Stream Watch

Peter Micciche/Facebook

Every year, Alaskans flock to the Kenai and Kasilof rivers for a chance to scoop up some of the sockeye salmon that pack the estuaries on their way upriver to spawn. Many peninsula residents have mixed feelings about these fisheries, but one thing that's pretty clearly unpopular is the mess the fisheries often generate.

A photo of overflowing dumpsters at the mouth of the Kasilof River, near the personal use dipnet fishery, touched off angry debates on social media this week. The photo, taken Monday morning after a busy three-day holiday weekend loaded with beautiful weather and a healthy sockeye run to the Kasilof, shows four dumpsters packed to the brim with trash and more scattered across the pavement nearby.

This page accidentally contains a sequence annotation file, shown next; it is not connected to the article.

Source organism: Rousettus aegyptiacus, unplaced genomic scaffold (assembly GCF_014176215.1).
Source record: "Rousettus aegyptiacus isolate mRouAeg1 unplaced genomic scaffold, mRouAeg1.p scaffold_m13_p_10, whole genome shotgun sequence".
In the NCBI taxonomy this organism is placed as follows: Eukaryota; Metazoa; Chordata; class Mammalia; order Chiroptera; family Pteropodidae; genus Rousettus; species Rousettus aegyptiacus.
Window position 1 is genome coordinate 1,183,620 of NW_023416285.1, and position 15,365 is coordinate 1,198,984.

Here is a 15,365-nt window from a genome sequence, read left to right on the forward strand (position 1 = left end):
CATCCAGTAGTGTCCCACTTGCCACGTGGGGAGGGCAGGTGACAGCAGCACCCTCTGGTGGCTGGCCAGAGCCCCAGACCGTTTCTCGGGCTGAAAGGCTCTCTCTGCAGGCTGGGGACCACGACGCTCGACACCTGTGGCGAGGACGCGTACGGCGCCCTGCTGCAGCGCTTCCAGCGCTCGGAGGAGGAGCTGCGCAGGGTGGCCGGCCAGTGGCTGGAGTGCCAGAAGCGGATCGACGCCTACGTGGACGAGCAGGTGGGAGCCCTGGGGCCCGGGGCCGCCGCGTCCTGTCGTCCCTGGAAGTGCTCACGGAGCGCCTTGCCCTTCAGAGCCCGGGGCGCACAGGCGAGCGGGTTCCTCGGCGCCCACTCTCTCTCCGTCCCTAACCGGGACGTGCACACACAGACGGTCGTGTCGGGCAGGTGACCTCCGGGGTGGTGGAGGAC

Kenai Conversation: Stream Watch turns 25

Jan 4, 2019

Unfortunately, the Kenai Peninsula's healthiest river systems don't stay that way on their own. A key component to keeping rivers in good shape for fish and for us has been the Stream Watch program. Since 1994, Stream Watch volunteers have donated time to not only keeping things clean, but informing visitors of the right way to enjoy a day on the river.